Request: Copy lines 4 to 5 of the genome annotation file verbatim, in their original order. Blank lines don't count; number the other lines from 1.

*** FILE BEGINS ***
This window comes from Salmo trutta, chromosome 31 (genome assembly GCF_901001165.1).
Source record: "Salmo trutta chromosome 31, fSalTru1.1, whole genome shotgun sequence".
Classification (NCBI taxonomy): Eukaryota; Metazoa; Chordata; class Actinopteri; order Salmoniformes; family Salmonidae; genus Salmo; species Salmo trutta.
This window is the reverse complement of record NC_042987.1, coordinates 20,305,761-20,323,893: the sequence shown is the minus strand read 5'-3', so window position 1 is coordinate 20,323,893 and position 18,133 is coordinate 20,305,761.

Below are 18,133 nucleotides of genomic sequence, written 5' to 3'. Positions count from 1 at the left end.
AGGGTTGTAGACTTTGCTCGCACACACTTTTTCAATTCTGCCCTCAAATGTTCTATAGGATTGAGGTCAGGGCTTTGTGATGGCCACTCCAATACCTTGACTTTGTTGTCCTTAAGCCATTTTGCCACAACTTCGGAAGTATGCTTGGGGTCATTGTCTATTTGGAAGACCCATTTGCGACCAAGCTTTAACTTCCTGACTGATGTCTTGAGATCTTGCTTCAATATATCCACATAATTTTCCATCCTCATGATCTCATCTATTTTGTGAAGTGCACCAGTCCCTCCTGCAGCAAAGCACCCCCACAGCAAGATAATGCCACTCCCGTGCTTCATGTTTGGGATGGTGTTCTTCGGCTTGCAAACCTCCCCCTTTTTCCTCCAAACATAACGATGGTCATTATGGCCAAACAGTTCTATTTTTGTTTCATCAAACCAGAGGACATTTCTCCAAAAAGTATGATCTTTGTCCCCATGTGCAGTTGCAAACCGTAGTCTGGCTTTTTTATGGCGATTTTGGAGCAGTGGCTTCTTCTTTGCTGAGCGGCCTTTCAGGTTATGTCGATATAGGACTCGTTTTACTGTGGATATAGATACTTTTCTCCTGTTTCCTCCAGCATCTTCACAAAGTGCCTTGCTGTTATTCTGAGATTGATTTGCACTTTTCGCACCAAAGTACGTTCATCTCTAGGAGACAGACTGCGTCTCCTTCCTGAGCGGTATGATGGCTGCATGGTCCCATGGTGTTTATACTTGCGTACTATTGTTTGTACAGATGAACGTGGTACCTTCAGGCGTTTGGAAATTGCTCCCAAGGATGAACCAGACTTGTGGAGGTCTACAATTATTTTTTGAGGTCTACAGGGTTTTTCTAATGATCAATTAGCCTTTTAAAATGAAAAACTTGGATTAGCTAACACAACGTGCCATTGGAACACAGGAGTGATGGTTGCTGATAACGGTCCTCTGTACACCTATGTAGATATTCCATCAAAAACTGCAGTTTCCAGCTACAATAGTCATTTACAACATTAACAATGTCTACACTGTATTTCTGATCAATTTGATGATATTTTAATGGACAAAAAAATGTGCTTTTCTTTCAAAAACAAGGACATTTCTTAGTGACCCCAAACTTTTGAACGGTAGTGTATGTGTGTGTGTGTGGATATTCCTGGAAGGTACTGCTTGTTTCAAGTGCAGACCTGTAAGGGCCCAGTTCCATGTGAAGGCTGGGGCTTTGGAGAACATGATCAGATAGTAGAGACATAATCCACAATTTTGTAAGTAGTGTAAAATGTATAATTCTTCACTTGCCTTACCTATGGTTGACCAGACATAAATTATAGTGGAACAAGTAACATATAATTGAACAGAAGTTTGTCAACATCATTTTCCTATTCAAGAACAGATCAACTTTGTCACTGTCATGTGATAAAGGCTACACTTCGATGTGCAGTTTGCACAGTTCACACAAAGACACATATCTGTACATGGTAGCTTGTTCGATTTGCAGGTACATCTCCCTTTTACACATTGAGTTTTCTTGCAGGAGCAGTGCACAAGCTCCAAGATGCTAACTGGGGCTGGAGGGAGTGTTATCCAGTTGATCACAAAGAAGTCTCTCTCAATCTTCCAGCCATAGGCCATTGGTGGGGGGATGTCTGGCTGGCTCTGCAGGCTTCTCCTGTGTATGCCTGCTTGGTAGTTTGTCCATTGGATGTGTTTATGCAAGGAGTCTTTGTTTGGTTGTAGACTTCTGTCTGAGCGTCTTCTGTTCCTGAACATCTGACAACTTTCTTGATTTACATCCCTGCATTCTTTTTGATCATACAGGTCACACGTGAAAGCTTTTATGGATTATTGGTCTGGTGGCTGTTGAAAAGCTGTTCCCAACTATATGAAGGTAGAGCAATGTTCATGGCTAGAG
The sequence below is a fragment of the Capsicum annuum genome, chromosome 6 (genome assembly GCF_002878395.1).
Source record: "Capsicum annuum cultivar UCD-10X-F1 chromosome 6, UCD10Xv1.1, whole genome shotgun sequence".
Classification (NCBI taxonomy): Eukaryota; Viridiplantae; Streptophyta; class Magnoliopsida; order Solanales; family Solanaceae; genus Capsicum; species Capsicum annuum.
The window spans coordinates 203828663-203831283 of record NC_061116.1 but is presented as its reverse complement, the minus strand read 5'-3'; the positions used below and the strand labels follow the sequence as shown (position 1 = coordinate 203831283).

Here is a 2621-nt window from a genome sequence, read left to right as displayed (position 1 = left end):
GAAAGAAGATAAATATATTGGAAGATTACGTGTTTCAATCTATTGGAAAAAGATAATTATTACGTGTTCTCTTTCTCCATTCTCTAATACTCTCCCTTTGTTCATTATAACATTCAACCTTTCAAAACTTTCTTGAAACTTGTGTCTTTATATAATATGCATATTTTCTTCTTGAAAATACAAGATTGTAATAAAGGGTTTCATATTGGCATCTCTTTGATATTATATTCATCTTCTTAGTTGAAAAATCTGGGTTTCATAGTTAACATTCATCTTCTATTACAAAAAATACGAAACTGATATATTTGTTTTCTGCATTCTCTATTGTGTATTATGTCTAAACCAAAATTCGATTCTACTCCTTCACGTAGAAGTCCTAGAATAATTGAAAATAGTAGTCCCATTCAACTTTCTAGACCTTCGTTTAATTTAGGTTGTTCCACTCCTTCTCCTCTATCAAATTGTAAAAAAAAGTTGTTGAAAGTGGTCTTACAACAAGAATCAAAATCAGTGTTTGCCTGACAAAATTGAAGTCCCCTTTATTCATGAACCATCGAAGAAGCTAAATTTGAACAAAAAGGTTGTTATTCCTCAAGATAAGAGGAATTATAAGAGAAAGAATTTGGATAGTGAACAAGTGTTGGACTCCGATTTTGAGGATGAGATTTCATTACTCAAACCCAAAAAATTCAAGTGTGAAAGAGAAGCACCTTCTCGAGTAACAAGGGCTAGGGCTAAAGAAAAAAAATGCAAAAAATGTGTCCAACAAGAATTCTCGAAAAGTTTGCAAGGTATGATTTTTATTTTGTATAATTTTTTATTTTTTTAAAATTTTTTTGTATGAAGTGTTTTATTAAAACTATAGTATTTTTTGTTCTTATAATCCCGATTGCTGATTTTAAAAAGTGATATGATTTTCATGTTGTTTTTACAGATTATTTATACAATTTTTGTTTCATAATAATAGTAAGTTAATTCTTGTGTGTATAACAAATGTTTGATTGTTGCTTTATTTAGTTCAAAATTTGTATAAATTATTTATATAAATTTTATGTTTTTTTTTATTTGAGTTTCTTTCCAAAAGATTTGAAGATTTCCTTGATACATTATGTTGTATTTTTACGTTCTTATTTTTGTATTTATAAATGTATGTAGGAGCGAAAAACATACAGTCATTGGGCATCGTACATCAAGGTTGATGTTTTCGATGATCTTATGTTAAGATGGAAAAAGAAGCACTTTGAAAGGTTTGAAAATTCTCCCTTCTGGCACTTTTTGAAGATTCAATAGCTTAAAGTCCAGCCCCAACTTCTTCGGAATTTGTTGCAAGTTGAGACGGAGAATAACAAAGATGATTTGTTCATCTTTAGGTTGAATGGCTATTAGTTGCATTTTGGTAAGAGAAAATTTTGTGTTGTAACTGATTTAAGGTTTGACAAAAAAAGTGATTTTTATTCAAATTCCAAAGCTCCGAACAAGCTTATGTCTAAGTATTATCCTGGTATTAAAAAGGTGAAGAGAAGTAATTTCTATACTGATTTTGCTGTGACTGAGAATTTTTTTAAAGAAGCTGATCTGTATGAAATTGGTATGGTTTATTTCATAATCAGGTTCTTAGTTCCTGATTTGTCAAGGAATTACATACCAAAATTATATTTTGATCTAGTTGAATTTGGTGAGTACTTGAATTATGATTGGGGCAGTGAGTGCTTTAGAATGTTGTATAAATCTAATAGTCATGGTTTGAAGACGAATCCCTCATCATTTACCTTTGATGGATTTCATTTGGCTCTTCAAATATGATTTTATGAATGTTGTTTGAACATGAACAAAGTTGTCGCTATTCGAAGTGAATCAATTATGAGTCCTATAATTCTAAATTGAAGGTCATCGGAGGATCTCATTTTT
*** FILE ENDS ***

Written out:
This window is the reverse complement of record NC_042987.1, coordinates 20,305,761-20,323,893: the sequence shown is the minus strand read 5'-3', so window position 1 is coordinate 20,323,893 and position 18,133 is coordinate 20,305,761.

Below are 18,133 nucleotides of genomic sequence, written 5' to 3'. Positions count from 1 at the left end.